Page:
Testing is continuing with the latest release of the Mesh Deformer project viewer, which can be used to deform mesh items to either default or custom human shapes. While the pool of test items remains small, people appear to be testing using their own creations, with at least some feedback being given to the JIRA (STORM-1716), which remains open to comment. If you are testing the deformer using the latest project viewer, please be sure to provide feedback on your results – be they with default shapes or custom shapes – to the JIRA.
Most of the results obtained to date appear to be satisfactory, although some issues still remain with custom shapes. Darien Caldwell, working with Gaia Clary, has identified one issue which exists specifically with the Avastar add-in for Blender co-produced by Gaia.
Avastar is a Blender add-on for Second Life mesh creators and animators which provides a wide range of capabilities, including (for mesh creation): SL shape import into Blender, SL shape sliders support, support for attachment bones, and so on.
The issue has been that Avastar’s sliders have been based on a scale of 1-100, whereas the viewer’s sliders operate on a scale of 0-100 , leading to some scale miscalculations within Avastar which in turn have led to issues with mesh fitting over body parts such as breasts. According to Darien Caldwell, she and Gaia now have this “pretty well nailed” and an update to correct Avastar will apparently be out shortly (Update: please see Magus Freston’s comments at the end of this article).
This still leaves the broader deformation issue, as reported recently, which is still being looked into, and awaiting some feedback from Qarl.
Other issues outside of these which have arisen with the deformer have been largely the result of unrealistic expectations – that it will, for example, mimic facial morphs or hand movements closely or some changes to feet. However, in these situations, it is important to remember that the deformer was never developed to deal with these, as it works off the avatar’s bone structure, and facial features and hands don not have any bone structure within the avatar associated with them.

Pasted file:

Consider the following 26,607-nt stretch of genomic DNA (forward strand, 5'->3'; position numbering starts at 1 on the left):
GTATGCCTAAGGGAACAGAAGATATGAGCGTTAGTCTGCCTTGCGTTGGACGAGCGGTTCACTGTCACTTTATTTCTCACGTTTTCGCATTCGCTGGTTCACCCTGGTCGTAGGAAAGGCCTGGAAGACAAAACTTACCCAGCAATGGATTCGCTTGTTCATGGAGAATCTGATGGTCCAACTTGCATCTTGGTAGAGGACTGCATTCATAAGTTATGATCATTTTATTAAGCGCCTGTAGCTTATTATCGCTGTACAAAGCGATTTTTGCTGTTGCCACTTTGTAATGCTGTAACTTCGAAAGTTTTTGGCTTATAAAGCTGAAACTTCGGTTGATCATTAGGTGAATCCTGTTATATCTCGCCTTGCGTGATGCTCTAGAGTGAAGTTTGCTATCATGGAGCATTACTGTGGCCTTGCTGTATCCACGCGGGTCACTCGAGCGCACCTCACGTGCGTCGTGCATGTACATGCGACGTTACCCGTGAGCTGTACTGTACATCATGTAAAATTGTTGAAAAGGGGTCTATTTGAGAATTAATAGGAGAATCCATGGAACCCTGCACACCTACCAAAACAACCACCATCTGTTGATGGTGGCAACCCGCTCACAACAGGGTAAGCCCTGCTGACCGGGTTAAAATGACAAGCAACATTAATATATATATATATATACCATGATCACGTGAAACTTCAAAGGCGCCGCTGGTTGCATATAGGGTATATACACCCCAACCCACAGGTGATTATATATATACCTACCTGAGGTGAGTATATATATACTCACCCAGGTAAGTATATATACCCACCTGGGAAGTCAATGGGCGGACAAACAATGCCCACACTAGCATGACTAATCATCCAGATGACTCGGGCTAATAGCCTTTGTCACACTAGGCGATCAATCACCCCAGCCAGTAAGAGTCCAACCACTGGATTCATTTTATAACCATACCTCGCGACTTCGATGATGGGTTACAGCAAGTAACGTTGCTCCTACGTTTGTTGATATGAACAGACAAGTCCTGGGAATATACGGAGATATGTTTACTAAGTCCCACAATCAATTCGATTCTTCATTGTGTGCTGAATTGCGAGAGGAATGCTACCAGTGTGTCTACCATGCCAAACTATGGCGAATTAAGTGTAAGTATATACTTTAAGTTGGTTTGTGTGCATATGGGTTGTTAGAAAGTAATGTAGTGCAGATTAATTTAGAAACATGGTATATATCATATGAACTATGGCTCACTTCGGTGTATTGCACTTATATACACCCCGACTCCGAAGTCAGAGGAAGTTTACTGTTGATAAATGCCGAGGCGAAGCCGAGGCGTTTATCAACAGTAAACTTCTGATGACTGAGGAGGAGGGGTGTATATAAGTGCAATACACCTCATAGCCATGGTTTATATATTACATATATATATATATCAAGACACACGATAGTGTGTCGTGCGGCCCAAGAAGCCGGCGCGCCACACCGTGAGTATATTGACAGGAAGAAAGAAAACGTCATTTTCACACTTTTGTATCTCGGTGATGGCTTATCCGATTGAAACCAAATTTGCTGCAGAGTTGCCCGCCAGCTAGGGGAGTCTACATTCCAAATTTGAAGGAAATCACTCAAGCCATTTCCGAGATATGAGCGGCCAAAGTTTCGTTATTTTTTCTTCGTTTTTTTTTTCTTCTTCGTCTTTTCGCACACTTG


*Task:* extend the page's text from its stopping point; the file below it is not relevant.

Time Frame for the Deformer
While progress with the deformer continues to look good, there remains no ETA as to when the code will appear in the release version of the official SL viewer.
The major reason for this is the ongoing problems with the Beta release channel for the viewer (of which more in the next update for this week!). As it stands, the deformer is positioned roughly at the back of the queue of releases which are being held as LL work to resolve the current crash issues with the Beta viewer. This means that, at least until the Beta issues are resolved, there is no official ETA for the deformer code reaching the release viewer. However, the latest revisions are starting to be incorporated into some TPVs.
In the meantime, and if you have been testing the project viewer, please remember to give feedback via the JIRA.
While it is not actually an issue with the deformer per se, commenting at the Content Creation User Group on Monday 29th October, Siana Gearz highlighted a potential problem with mesh clothing utilising the deformer and avatar physics.
The concern is that the deformer uses the same morph-based schema as is used by the avatar physics system. This means that the GPU has to do a lot of additional calculations for the polygons in an item of mesh clothing to simulate movement (such as “bouncing boobs”) when avatar physics are in use. This obviously leads to a performance hit. So long as the polygon count in clothing is kept low, the impact is minimal, but the concern is that clothing build using high polygon counts to provide detail could have a larger impact on the viewer.
One possible way for this to be avoided, should it become an issue, is for clothing makers to optimise their mesh clothing with lower poly counts – and the forthcoming materials processing capabilities should go a long way towards helping with this.